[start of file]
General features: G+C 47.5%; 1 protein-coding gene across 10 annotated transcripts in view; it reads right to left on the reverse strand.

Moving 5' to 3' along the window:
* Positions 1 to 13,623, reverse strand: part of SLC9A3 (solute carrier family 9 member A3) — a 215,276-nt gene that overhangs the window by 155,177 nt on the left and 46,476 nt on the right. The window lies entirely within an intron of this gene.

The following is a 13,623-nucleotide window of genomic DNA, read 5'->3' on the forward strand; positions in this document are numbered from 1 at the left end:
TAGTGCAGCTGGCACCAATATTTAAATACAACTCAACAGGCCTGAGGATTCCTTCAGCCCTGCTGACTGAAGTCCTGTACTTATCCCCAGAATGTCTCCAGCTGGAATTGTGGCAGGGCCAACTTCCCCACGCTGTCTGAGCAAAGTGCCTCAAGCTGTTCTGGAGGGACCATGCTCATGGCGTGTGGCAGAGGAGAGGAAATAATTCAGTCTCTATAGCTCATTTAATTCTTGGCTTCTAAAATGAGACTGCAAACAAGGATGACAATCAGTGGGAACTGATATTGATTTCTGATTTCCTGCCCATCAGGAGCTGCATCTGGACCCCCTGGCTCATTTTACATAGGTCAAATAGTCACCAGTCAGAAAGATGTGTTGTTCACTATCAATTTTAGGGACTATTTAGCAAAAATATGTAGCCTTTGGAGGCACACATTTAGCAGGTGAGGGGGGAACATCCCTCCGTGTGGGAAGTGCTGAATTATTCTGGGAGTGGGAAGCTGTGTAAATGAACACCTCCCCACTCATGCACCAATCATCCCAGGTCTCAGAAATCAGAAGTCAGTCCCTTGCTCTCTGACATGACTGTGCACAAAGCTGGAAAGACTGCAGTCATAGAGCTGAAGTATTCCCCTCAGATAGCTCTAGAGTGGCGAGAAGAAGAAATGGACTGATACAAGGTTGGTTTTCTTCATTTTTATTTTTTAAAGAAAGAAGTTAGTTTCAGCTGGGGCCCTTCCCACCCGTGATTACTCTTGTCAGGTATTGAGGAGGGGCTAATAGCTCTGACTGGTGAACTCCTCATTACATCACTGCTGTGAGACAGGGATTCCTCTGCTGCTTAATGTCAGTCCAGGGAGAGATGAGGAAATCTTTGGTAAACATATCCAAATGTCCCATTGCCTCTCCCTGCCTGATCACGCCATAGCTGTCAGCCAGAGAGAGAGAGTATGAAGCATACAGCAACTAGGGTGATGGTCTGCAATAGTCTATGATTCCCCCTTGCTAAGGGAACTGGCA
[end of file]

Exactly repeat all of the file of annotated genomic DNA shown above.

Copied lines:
General features: G+C 47.5%; 1 protein-coding gene across 10 annotated transcripts in view; it reads right to left on the reverse strand.

Moving 5' to 3' along the window:
* Positions 1 to 13,623, reverse strand: part of SLC9A3 (solute carrier family 9 member A3) — a 215,276-nt gene that overhangs the window by 155,177 nt on the left and 46,476 nt on the right. The window lies entirely within an intron of this gene.

The following is a 13,623-nucleotide window of genomic DNA, read 5'->3' on the forward strand; positions in this document are numbered from 1 at the left end:
TAGTGCAGCTGGCACCAATATTTAAATACAACTCAACAGGCCTGAGGATTCCTTCAGCCCTGCTGACTGAAGTCCTGTACTTATCCCCAGAATGTCTCCAGCTGGAATTGTGGCAGGGCCAACTTCCCCACGCTGTCTGAGCAAAGTGCCTCAAGCTGTTCTGGAGGGACCATGCTCATGGCGTGTGGCAGAGGAGAGGAAATAATTCAGTCTCTATAGCTCATTTAATTCTTGGCTTCTAAAATGAGACTGCAAACAAGGATGACAATCAGTGGGAACTGATATTGATTTCTGATTTCCTGCCCATCAGGAGCTGCATCTGGACCCCCTGGCTCATTTTACATAGGTCAAATAGTCACCAGTCAGAAAGATGTGTTGTTCACTATCAATTTTAGGGACTATTTAGCAAAAATATGTAGCCTTTGGAGGCACACATTTAGCAGGTGAGGGGGGAACATCCCTCCGTGTGGGAAGTGCTGAATTATTCTGGGAGTGGGAAGCTGTGTAAATGAACACCTCCCCACTCATGCACCAATCATCCCAGGTCTCAGAAATCAGAAGTCAGTCCCTTGCTCTCTGACATGACTGTGCACAAAGCTGGAAAGACTGCAGTCATAGAGCTGAAGTATTCCCCTCAGATAGCTCTAGAGTGGCGAGAAGAAGAAATGGACTGATACAAGGTTGGTTTTCTTCATTTTTATTTTTTAAAGAAAGAAGTTAGTTTCAGCTGGGGCCCTTCCCACCCGTGATTACTCTTGTCAGGTATTGAGGAGGGGCTAATAGCTCTGACTGGTGAACTCCTCATTACATCACTGCTGTGAGACAGGGATTCCTCTGCTGCTTAATGTCAGTCCAGGGAGAGATGAGGAAATCTTTGGTAAACATATCCAAATGTCCCATTGCCTCTCCCTGCCTGATCACGCCATAGCTGTCAGCCAGAGAGAGAGAGTATGAAGCATACAGCAACTAGGGTGATGGTCTGCAATAGTCTATGATTCCCCCTTGCTAAGGGAACTGGCA